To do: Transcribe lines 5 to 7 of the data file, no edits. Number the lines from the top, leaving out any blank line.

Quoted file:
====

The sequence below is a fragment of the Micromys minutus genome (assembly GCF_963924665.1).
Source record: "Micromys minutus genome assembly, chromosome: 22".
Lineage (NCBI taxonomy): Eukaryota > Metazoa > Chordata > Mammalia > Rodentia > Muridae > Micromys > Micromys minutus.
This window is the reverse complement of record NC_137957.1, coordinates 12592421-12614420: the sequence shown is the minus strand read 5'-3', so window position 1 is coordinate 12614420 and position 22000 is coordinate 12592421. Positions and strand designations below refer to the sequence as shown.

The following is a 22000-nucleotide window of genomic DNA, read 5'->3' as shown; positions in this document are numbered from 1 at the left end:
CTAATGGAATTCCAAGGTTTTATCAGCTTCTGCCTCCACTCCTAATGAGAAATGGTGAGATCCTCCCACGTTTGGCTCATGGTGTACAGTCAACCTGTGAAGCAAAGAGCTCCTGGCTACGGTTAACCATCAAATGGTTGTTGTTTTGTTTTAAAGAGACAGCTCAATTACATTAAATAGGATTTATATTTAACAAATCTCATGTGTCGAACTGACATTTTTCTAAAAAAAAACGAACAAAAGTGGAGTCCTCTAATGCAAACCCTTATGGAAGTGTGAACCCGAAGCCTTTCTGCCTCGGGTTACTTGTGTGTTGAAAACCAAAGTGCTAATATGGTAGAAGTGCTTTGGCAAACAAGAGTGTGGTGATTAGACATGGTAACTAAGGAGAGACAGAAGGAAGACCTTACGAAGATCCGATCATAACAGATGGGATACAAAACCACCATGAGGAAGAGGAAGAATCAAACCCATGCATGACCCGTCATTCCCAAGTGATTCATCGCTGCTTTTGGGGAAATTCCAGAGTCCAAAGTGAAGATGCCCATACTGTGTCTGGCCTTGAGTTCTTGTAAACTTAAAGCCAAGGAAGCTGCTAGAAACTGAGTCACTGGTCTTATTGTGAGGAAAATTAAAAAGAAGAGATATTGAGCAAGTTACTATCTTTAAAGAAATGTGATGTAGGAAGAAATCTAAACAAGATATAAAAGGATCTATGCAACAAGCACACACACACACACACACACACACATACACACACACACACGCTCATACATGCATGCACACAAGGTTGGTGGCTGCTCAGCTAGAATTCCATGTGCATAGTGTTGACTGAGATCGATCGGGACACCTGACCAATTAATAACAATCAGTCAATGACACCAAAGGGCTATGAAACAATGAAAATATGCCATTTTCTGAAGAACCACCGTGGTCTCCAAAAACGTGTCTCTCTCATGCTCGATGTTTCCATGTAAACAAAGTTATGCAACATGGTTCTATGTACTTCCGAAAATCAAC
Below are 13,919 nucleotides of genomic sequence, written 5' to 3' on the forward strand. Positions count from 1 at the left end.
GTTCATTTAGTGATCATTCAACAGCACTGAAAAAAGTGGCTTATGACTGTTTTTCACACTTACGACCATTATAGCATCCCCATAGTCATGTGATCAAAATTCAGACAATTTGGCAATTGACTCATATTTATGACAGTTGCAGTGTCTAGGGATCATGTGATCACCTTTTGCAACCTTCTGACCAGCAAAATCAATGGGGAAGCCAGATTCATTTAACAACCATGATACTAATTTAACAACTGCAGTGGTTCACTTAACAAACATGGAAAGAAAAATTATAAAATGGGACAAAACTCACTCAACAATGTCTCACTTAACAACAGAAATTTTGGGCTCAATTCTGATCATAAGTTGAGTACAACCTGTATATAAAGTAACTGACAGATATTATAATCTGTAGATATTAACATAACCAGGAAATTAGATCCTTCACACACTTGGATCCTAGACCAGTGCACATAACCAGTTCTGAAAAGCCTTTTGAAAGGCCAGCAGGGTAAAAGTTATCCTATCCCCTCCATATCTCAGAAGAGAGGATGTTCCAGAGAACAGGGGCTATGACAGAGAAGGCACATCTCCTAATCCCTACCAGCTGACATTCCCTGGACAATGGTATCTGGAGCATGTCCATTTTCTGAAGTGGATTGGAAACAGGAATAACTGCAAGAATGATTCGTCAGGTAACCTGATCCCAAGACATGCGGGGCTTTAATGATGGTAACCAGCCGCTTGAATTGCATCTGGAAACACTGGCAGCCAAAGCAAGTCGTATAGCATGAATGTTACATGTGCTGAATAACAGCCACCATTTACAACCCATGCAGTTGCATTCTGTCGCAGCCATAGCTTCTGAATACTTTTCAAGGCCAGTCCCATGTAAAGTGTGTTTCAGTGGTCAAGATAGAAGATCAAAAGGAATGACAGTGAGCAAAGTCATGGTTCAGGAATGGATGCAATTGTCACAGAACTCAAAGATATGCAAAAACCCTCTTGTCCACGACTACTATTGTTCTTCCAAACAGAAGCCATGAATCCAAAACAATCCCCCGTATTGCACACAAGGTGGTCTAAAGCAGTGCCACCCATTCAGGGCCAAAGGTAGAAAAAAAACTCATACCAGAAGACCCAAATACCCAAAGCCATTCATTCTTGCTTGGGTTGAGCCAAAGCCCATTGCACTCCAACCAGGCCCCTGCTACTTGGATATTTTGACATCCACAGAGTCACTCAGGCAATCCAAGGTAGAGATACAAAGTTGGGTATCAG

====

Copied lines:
The following is a 22000-nucleotide window of genomic DNA, read 5'->3' as shown; positions in this document are numbered from 1 at the left end:
CTAATGGAATTCCAAGGTTTTATCAGCTTCTGCCTCCACTCCTAATGAGAAATGGTGAGATCCTCCCACGTTTGGCTCATGGTGTACAGTCAACCTGTGAAGCAAAGAGCTCCTGGCTACGGTTAACCATCAAATGGTTGTTGTTTTGTTTTAAAGAGACAGCTCAATTACATTAAATAGGATTTATATTTAACAAATCTCATGTGTCGAACTGACATTTTTCTAAAAAAAAACGAACAAAAGTGGAGTCCTCTAATGCAAACCCTTATGGAAGTGTGAACCCGAAGCCTTTCTGCCTCGGGTTACTTGTGTGTTGAAAACCAAAGTGCTAATATGGTAGAAGTGCTTTGGCAAACAAGAGTGTGGTGATTAGACATGGTAACTAAGGAGAGACAGAAGGAAGACCTTACGAAGATCCGATCATAACAGATGGGATACAAAACCACCATGAGGAAGAGGAAGAATCAAACCCATGCATGACCCGTCATTCCCAAGTGATTCATCGCTGCTTTTGGGGAAATTCCAGAGTCCAAAGTGAAGATGCCCATACTGTGTCTGGCCTTGAGTTCTTGTAAACTTAAAGCCAAGGAAGCTGCTAGAAACTGAGTCACTGGTCTTATTGTGAGGAAAATTAAAAAGAAGAGATATTGAGCAAGTTACTATCTTTAAAGAAATGTGATGTAGGAAGAAATCTAAACAAGATATAAAAGGATCTATGCAACAAGCACACACACACACACACACACACACATACACACACACACACGCTCATACATGCATGCACACAAGGTTGGTGGCTGCTCAGCTAGAATTCCATGTGCATAGTGTTGACTGAGATCGATCGGGACACCTGACCAATTAATAACAATCAGTCAATGACACCAAAGGGCTATGAAACAATGAAAATATGCCATTTTCTGAAGAACCACCGTGGTCTCCAAAAACGTGTCTCTCTCATGCTCGATGTTTCCATGTAAACAAAGTTATGCAACATGGTTCTATGTACTTCCGAAAATCAAC
Below are 13,919 nucleotides of genomic sequence, written 5' to 3' on the forward strand. Positions count from 1 at the left end.